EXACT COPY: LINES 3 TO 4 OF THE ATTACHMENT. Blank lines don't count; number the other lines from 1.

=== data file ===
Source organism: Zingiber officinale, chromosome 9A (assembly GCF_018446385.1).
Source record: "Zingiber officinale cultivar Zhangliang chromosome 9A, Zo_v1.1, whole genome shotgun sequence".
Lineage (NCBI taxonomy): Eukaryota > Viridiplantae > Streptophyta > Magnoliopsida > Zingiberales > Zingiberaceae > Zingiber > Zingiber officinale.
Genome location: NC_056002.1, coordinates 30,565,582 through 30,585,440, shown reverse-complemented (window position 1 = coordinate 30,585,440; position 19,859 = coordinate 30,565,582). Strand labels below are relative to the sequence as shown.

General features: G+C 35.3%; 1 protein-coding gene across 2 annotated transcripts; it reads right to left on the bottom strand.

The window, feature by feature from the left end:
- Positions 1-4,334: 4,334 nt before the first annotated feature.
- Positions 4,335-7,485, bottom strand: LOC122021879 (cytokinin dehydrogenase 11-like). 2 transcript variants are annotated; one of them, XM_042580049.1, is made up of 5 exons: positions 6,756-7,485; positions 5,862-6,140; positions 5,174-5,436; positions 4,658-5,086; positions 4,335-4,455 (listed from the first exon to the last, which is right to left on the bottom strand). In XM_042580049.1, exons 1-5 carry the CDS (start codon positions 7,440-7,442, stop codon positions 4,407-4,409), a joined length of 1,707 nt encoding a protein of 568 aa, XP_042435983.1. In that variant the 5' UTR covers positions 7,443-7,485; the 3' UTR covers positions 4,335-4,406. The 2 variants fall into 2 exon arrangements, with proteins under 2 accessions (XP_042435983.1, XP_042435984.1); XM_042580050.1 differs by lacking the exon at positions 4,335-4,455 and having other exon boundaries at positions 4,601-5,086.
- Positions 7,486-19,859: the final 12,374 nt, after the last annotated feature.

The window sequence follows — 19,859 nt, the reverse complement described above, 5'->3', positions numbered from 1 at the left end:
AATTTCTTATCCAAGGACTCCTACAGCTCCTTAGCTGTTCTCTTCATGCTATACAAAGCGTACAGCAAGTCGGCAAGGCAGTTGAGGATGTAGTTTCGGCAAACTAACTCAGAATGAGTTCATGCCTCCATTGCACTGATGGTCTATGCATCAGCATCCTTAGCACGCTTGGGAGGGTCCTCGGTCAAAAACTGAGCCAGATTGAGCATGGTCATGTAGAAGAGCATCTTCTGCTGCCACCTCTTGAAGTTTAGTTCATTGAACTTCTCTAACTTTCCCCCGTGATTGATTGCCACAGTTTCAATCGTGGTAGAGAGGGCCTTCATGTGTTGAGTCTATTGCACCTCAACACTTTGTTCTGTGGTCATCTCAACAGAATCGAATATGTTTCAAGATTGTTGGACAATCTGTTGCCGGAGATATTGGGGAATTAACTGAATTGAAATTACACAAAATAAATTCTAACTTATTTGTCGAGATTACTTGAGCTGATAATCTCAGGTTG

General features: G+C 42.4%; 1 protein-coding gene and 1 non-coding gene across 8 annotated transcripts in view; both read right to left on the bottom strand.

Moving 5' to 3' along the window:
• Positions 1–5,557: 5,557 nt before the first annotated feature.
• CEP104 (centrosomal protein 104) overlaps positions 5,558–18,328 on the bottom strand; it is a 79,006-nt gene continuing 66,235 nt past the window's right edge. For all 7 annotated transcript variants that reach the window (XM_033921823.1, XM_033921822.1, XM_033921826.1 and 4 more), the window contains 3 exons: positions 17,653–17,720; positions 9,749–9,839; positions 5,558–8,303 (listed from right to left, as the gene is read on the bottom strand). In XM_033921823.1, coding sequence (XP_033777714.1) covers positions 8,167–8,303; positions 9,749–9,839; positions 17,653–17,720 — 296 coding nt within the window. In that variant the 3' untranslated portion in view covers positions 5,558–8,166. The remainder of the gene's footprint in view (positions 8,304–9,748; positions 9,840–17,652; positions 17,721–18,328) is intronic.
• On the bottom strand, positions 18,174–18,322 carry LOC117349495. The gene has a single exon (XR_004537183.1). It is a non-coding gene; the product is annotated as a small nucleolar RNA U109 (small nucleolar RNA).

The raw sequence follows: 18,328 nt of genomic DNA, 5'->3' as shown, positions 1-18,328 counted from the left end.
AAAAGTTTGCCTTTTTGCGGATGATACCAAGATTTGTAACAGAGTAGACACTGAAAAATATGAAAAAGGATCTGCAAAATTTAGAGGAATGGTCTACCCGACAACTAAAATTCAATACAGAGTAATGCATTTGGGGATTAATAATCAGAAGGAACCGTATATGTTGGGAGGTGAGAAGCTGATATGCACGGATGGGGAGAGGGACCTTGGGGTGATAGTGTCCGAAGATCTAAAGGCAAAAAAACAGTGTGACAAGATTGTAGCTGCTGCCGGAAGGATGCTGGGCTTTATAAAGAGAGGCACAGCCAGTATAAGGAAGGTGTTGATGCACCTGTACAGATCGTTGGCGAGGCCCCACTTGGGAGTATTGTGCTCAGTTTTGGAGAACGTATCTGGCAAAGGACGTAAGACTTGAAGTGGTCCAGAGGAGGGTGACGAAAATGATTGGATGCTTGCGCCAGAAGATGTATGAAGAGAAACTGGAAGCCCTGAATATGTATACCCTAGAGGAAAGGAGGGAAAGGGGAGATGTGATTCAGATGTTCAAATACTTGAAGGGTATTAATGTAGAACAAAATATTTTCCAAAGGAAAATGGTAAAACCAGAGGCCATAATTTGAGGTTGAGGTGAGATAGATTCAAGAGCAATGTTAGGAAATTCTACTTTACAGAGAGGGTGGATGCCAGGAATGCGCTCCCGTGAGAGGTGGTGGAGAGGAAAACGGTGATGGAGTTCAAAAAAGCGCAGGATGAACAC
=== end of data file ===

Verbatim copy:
Lineage (NCBI taxonomy): Eukaryota > Viridiplantae > Streptophyta > Magnoliopsida > Zingiberales > Zingiberaceae > Zingiber > Zingiber officinale.
Genome location: NC_056002.1, coordinates 30,565,582 through 30,585,440, shown reverse-complemented (window position 1 = coordinate 30,585,440; position 19,859 = coordinate 30,565,582). Strand labels below are relative to the sequence as shown.